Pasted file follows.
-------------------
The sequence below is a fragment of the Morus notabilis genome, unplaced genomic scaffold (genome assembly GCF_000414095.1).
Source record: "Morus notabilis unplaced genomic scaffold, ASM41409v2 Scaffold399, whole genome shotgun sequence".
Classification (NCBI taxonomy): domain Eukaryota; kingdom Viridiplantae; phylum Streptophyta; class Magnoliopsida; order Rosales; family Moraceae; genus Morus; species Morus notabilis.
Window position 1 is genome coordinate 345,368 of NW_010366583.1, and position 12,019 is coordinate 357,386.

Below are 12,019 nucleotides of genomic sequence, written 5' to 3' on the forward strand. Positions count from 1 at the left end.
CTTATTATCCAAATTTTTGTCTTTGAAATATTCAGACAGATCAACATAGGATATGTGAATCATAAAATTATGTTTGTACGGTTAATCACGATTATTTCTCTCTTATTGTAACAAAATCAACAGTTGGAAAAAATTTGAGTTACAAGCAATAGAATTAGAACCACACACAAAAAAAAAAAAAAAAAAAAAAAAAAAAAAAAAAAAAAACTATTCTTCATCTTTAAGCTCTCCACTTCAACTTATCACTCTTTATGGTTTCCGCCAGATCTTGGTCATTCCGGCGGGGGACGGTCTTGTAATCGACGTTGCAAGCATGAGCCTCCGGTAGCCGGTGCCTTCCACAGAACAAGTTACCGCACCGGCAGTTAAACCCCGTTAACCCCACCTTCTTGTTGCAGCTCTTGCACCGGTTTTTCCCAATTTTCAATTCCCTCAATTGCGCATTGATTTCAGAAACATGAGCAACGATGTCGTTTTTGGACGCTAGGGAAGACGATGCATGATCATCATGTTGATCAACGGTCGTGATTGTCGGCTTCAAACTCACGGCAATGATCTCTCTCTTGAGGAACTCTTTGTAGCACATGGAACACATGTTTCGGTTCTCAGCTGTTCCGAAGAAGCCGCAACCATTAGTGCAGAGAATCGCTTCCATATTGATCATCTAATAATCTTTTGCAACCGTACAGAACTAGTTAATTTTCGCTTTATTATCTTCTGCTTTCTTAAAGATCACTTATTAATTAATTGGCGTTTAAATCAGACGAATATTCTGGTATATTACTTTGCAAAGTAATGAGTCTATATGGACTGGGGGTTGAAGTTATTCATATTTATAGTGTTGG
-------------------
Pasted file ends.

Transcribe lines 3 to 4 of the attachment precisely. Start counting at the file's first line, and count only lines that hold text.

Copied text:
Classification (NCBI taxonomy): domain Eukaryota; kingdom Viridiplantae; phylum Streptophyta; class Magnoliopsida; order Rosales; family Moraceae; genus Morus; species Morus notabilis.
Window position 1 is genome coordinate 345,368 of NW_010366583.1, and position 12,019 is coordinate 357,386.